R8= 1 kW ±5%
R9= 270 W ±1% metal film
R10= 1.8 kW ±1% metal film
Rp1= 1 kW trimmer
Rp2= 10 kW trimmer
C1= 100nF Mylar
C2= 100 nF Mylar
C3= 200 nF Mylar
C4 = 10 MF,50V Electrolytic
C5 = 100 nF Mylar
U1= LM324 quad op amp
Q1 = 2N3904 or eq.
Q2= 2N2219A or eq.
The capacitors used for the filter must be measured with a capacimeter, for my prototype I selected for C3 some 220 nF capacitors to search for a value that approached 200 nF and C2 have selected a value half of C3.  Q1 is a transistor that must have a low Vce(sat.) and Q2 must have a current gain of at least 100 and a Vceo of at least 40V with a minimum power of 500mW.
The operational amplifier U1 must be suitable also for single-rail power supply, such as LM324.
The components layout of my prototype is shown in Figure 3, the resistor on the top is a precision load used for calibration of the system. Q2 has a small heat sink because, with at 20 mA and a low voltage load,  as in this case,  dissipates: (24-3-5) *0.02 = 320 mW. In these circumstances is better to reduce the 24 v.
The test program
To test the system I used an Arduino with an LCD display and a potentiometer connected to analog input A0, as pin PWM I used D9. The program is very simple: read the potentiometer, converts 10 to 8-bit Analog reading and produces the PWM.

// program to test Arduino Uno PWM
// G. Carrera 2 ago 2016

#include <LiquidCrystal.h>

int PWMpin = 9;      // PWM out on digital pin 9
int analogPin = 0;   // potentiometer connected toA0
int val = 0;         // variable to store the read value
char spacestring[17] ="                ";

// initialize the library with the numbers of the interface pins
LiquidCrystal lcd(7, 6, 5, 4, 3, 2);

void setup() {
  pinMode(PWMpin, OUTPUT); // sets the pin as output
  lcd.begin(16, 2);// set up number of columns and rows
  lcd.setCursor(0, 0);// set the cursor to column 0, line 0
  lcd.print("Stalker PWM test");// Print a message to the LCD

void loop() {
  val = analogRead(analogPin) >> 2;// 10 to 8 bit conversion 
  analogWrite(PWMpin, val);
  lcd.setCursor(0, 1);
  lcd.setCursor(0, 1);

I reported on the spreadsheet the PWM values and the measurements in volts made on a precision resistor (150 W ±0.5%) that worked as a load,. The PWM / output current diagram is shown in Figure 4.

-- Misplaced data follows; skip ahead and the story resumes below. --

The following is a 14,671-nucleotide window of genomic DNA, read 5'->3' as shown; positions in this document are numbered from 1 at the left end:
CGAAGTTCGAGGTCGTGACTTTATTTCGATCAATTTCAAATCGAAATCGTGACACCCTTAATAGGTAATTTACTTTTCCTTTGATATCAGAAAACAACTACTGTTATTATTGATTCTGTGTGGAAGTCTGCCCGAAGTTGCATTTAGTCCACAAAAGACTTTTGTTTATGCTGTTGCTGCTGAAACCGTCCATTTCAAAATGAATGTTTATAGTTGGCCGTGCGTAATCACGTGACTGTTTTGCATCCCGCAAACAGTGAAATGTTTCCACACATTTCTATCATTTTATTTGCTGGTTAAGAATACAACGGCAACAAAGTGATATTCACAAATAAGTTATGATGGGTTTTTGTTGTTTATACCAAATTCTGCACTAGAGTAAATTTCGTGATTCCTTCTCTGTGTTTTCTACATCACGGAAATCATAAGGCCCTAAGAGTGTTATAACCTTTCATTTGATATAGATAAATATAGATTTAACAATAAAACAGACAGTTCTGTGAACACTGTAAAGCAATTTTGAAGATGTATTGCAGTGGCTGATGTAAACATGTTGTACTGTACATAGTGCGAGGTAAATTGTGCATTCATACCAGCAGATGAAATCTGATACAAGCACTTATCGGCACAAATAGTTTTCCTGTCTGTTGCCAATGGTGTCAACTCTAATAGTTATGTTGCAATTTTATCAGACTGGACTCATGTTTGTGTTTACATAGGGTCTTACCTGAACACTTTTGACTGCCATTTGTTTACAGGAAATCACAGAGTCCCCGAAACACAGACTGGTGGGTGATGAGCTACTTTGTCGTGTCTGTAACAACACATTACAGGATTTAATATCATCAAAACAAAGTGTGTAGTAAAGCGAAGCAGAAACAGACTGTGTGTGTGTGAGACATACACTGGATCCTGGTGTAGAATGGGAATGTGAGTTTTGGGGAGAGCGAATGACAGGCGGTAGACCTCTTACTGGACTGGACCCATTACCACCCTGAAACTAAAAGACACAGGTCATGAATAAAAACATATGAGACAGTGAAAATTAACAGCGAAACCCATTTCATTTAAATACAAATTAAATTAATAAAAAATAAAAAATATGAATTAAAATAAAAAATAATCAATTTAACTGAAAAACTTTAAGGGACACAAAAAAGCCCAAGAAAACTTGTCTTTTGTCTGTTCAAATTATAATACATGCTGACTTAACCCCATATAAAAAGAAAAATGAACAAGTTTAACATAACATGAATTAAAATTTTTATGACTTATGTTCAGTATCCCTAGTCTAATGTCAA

The linearity is very good as confirmed by the coefficient of determination R2 = 0.999992.
If you want a positive slope, the value must be complemented to 255 in this mode:
val = 255-val;
In my program, you could generate a new value every 500 milliseconds (2 Hz), but you could reduce this period of up to 100 ms (10 Hz).

Saturday, 2 July 2016

A PIC based 50MHz frequency meter

This project describes the realization of a sensible and accurate instrument to measure frequencies up to 50 MHz of signal amplitudes up to a few tens of millivolts. The instrument is small in size and can be battery powered, so it is a handheld instrument.

It is not very difficult to develop a microcontroller program capable of performing the frequency measurement of a periodic signal. The most critical and delicate circuit of a frequency meter is the input stage, which has the main task of amplifying weak signals to the maximum frequency that the microcontroller can process. The amplified signal must be squared and then brought to the logic levels of the microcontroller. Obviously, all these questions are useless if we need to measure only signals that are already at TTL level.

The circuit

After having examined and tested many circuits, I chose the circuit seen in Figure 2.
The transistors Q1 and Q2 form a wide bandwidth high to low impedance converter and the capacitor C1 removes the dc component. The core of the input circuit is the integrated circuit MC10116 which is responsible for amplifying and squaring the signal with switching times of few nanoseconds. This IC is a triple differential amplifier designed for use in sensing differential signals over long lines. This old chip is still produced and reachable on the market.
 Of course, these circuits have to work with very low impedances, thus require a relatively high supply current, approximately 100mA.
The transistors Q3 and Q4 serve to transform the differential output of MC10116 in a single ended signal with TTL levels.
For the measurement of the frequency and for the driving of the LCD display I used a PIC16F628, an extremely diffuse PIC. Power is supplied by four 1.5V batteries. To get the 5V, a low-dropout regulator is employed.

The complete diagram of the system is shown in Figure 3.
The figure 4 shows the inside of my prototype, the PIC microcontroller is not visible because covered by the display, which has a row of 16 characters, but it is seen by its controller as two rows of 8.
The arrangement of all the components on the card is shown in figure 5. A small heat sink is used for the regulator because the current consumption is about 100 mA.